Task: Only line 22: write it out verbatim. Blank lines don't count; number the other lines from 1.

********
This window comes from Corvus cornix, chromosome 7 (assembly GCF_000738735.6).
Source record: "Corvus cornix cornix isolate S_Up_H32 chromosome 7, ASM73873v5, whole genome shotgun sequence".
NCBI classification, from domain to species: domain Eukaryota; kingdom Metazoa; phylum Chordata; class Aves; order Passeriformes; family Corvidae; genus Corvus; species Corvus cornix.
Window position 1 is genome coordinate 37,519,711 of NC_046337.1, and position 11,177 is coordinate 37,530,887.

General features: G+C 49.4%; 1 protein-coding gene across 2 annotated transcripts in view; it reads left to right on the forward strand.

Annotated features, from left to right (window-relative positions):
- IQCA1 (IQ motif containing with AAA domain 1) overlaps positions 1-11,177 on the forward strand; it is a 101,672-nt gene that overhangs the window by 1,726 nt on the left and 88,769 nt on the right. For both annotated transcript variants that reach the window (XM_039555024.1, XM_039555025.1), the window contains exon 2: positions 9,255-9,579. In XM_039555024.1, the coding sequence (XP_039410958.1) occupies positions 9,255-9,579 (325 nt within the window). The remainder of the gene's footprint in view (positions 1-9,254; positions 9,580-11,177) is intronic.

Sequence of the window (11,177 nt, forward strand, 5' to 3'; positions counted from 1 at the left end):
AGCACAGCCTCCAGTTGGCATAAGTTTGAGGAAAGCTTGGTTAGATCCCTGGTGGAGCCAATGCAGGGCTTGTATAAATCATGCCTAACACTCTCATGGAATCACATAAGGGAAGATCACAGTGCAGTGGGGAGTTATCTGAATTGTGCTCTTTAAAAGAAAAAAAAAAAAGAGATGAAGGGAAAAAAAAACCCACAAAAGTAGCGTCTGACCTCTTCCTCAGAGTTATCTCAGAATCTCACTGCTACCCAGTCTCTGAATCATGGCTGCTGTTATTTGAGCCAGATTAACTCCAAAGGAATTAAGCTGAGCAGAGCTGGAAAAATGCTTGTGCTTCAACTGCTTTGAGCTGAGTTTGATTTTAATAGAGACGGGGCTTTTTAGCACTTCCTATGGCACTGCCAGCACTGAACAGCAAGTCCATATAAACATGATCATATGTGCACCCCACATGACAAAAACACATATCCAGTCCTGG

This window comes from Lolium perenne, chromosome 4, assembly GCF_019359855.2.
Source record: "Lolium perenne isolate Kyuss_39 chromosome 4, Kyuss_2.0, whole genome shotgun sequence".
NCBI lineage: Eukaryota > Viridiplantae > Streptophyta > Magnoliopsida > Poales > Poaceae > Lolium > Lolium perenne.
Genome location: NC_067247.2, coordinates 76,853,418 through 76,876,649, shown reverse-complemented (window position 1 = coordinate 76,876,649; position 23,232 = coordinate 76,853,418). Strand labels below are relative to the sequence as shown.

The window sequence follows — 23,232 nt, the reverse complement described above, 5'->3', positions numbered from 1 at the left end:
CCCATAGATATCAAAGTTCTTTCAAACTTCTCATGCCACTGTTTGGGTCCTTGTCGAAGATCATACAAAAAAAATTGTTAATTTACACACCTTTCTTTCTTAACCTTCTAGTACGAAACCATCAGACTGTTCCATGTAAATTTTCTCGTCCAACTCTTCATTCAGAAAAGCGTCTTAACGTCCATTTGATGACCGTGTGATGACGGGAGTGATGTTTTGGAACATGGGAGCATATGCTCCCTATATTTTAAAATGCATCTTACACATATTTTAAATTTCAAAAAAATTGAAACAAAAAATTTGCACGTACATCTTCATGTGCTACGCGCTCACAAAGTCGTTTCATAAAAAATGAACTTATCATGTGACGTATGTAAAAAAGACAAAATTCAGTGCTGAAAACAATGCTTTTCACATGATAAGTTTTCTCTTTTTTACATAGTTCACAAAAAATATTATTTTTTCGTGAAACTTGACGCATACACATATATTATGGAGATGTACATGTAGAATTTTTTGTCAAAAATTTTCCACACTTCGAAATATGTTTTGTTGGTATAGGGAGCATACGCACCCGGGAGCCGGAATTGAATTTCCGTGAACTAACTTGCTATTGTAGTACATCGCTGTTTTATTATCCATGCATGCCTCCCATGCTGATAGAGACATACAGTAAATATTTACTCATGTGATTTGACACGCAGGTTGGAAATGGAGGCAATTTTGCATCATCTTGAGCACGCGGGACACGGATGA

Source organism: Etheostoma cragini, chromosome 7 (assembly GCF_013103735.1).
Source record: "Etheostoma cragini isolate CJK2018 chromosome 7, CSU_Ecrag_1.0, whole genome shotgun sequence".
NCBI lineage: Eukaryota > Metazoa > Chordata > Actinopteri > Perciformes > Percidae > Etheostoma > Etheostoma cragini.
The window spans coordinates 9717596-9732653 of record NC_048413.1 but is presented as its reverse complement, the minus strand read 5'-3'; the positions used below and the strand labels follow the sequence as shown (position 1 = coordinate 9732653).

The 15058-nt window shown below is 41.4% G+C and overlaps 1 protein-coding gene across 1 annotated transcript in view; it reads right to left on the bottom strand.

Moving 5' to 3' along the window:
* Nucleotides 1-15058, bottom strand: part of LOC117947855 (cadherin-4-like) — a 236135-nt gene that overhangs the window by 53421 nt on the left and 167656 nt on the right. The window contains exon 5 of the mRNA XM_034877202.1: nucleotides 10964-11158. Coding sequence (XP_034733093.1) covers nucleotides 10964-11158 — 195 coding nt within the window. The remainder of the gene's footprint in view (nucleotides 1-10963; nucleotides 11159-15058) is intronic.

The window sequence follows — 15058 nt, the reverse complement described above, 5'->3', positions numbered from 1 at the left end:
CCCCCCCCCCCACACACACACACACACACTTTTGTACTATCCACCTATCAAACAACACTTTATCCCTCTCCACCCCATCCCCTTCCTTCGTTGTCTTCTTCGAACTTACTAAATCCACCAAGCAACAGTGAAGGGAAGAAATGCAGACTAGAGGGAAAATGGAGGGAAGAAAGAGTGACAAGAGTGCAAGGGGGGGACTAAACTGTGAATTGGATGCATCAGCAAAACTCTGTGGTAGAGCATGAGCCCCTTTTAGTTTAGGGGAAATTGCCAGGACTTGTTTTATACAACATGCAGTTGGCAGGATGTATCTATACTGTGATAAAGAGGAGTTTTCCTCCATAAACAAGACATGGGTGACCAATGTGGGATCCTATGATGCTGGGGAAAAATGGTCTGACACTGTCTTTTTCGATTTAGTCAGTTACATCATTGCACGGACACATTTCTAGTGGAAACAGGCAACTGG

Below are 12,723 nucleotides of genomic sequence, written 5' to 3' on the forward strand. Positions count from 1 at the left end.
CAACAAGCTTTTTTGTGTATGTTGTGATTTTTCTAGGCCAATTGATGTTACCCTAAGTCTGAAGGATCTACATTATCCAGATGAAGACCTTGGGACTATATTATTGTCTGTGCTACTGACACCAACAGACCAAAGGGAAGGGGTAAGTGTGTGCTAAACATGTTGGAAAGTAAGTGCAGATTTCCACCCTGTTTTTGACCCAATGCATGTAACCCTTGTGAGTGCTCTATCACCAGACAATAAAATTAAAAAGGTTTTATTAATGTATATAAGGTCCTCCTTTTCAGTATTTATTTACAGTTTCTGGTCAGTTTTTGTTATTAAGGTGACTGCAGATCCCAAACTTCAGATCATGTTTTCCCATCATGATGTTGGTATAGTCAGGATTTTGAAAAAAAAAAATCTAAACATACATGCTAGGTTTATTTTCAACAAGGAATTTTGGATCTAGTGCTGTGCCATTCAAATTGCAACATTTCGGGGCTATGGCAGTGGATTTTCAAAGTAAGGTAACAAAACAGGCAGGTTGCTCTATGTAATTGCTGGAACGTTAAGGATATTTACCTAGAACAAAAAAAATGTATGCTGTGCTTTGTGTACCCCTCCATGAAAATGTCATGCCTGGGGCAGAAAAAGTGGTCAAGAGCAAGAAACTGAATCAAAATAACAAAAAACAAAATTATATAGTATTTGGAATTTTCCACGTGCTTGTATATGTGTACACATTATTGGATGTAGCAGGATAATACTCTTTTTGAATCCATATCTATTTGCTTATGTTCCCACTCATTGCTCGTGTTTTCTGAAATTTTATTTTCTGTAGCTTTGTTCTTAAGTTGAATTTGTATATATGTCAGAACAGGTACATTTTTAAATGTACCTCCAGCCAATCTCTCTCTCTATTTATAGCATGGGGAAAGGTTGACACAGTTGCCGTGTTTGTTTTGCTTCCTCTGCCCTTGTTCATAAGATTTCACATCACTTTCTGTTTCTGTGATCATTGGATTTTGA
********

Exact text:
* Nucleotides 1-15058, bottom strand: part of LOC117947855 (cadherin-4-like) — a 236135-nt gene that overhangs the window by 53421 nt on the left and 167656 nt on the right. The window contains exon 5 of the mRNA XM_034877202.1: nucleotides 10964-11158. Coding sequence (XP_034733093.1) covers nucleotides 10964-11158 — 195 coding nt within the window. The remainder of the gene's footprint in view (nucleotides 1-10963; nucleotides 11159-15058) is intronic.